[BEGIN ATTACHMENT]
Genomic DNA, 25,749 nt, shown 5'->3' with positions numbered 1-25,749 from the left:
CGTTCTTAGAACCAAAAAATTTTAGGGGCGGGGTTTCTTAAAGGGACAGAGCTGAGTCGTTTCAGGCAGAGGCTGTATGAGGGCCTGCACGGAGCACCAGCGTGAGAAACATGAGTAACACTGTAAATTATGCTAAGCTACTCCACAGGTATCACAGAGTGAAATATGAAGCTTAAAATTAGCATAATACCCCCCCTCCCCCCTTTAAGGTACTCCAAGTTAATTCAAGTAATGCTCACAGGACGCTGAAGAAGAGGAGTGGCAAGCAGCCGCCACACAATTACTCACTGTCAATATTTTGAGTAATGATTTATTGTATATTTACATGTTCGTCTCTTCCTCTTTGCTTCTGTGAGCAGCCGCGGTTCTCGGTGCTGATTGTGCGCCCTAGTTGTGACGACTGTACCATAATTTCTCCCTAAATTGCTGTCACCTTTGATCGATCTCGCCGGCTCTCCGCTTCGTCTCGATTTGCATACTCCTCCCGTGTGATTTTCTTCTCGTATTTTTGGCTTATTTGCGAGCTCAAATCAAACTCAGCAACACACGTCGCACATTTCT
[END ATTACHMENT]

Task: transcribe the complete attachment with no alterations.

Genomic DNA, 25,749 nt, shown 5'->3' with positions numbered 1-25,749 from the left:
CGTTCTTAGAACCAAAAAATTTTAGGGGCGGGGTTTCTTAAAGGGACAGAGCTGAGTCGTTTCAGGCAGAGGCTGTATGAGGGCCTGCACGGAGCACCAGCGTGAGAAACATGAGTAACACTGTAAATTATGCTAAGCTACTCCACAGGTATCACAGAGTGAAATATGAAGCTTAAAATTAGCATAATACCCCCCCTCCCCCCTTTAAGGTACTCCAAGTTAATTCAAGTAATGCTCACAGGACGCTGAAGAAGAGGAGTGGCAAGCAGCCGCCACACAATTACTCACTGTCAATATTTTGAGTAATGATTTATTGTATATTTACATGTTCGTCTCTTCCTCTTTGCTTCTGTGAGCAGCCGCGGTTCTCGGTGCTGATTGTGCGCCCTAGTTGTGACGACTGTACCATAATTTCTCCCTAAATTGCTGTCACCTTTGATCGATCTCGCCGGCTCTCCGCTTCGTCTCGATTTGCATACTCCTCCCGTGTGATTTTCTTCTCGTATTTTTGGCTTATTTGCGAGCTCAAATCAAACTCAGCAACACACGTCGCACATTTCT